2023 was a banner year for work stoppages, according to Pew Research. Pew looked at the metric “cumulative days idle” from the Bureau of Labor Statistics. That measure uses a formula including the number of workers involved in a strike and the number of days the strike lasted, calculating the total number of worker-days lost in the course of each work stoppage.
For this century, 2023 had the highest number: 16.7 million total days idle. That included not just the United Auto Workers Strike, which contributed 925,900 days to the total, but the Screen Actors Guild, the Writers Guild, and the strike against Kaiser Permanente.
In fact, many major work stoppages have bern outside of manufacturing. Only 11% of the work stoppages since 2018 have been in the manufacturing sector. Two thirds of the strikes during those years were in education and healthcare.
The largest single work stoppage of the century was in the advertising industry, in 2000, when actors racked up 17,280,000 cumulative days idle. Grocery store workers had 5,718,100 idle days in 2004. Our mental image of strikers might be all about the factories, but that’s not the reality — at least not in the 21st century.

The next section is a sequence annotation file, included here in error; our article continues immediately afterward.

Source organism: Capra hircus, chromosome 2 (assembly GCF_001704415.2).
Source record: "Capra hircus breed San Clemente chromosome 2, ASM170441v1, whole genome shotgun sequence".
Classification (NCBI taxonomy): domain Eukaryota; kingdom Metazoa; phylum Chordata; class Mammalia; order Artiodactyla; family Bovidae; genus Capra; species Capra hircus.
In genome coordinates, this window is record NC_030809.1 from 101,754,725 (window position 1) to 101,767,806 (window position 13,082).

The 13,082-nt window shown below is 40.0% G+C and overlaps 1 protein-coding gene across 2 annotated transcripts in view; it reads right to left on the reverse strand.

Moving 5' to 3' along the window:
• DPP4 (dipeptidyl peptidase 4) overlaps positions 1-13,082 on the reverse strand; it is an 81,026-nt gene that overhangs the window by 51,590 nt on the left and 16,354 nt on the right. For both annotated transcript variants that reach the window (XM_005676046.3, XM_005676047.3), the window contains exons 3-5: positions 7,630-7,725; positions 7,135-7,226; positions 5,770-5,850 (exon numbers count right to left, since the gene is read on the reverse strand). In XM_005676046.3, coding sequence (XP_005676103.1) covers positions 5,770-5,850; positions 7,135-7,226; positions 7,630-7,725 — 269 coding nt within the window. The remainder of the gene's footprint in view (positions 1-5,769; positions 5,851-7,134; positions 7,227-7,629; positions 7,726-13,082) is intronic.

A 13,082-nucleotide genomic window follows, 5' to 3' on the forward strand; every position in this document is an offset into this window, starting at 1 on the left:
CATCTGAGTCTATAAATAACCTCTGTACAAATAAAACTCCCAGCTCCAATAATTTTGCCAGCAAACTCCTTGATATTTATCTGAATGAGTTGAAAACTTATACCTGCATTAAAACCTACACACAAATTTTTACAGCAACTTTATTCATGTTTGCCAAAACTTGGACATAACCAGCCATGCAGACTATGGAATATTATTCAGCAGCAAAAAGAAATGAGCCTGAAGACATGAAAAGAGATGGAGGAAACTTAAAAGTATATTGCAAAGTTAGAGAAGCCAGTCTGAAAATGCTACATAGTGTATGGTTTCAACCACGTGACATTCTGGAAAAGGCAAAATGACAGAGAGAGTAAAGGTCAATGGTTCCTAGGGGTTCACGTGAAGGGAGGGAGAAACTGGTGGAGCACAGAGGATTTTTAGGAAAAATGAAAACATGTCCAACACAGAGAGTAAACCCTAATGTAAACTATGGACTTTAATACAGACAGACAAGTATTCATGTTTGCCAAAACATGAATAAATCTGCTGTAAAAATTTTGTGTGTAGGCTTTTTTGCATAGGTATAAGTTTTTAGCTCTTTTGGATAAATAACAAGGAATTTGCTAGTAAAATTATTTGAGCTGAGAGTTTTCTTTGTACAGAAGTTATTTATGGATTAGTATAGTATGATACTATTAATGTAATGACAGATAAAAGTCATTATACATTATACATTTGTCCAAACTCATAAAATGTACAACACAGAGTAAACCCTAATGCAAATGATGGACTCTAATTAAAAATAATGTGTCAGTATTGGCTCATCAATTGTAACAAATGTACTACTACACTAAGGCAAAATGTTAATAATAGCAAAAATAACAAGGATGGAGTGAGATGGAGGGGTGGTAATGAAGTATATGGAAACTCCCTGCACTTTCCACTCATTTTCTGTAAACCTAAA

The 20th century
Things were different in the 20th century. From the 1950s through the 1970s, strikes were common. Steelworkers, textile workers, factory workers at General Motors and Caterpillar, brewery workers, and many more would have added up to millions of cumulative idle days — but the BLS was not yet counting those days.
The first strike
Some of the strikes we’ve mentioned were successful from the point of view of the workers and some were successful from the point of view of the employers. But there were many more strikes than the ones we’ve mentioned. In fact, the earliest recorded work stoppage was the strike among Ancient Egyptian tomb workers in 1170 BC.
The workers downed tools and walked off the job when they didn’t receive their expected wheat rations. Makes sense to us.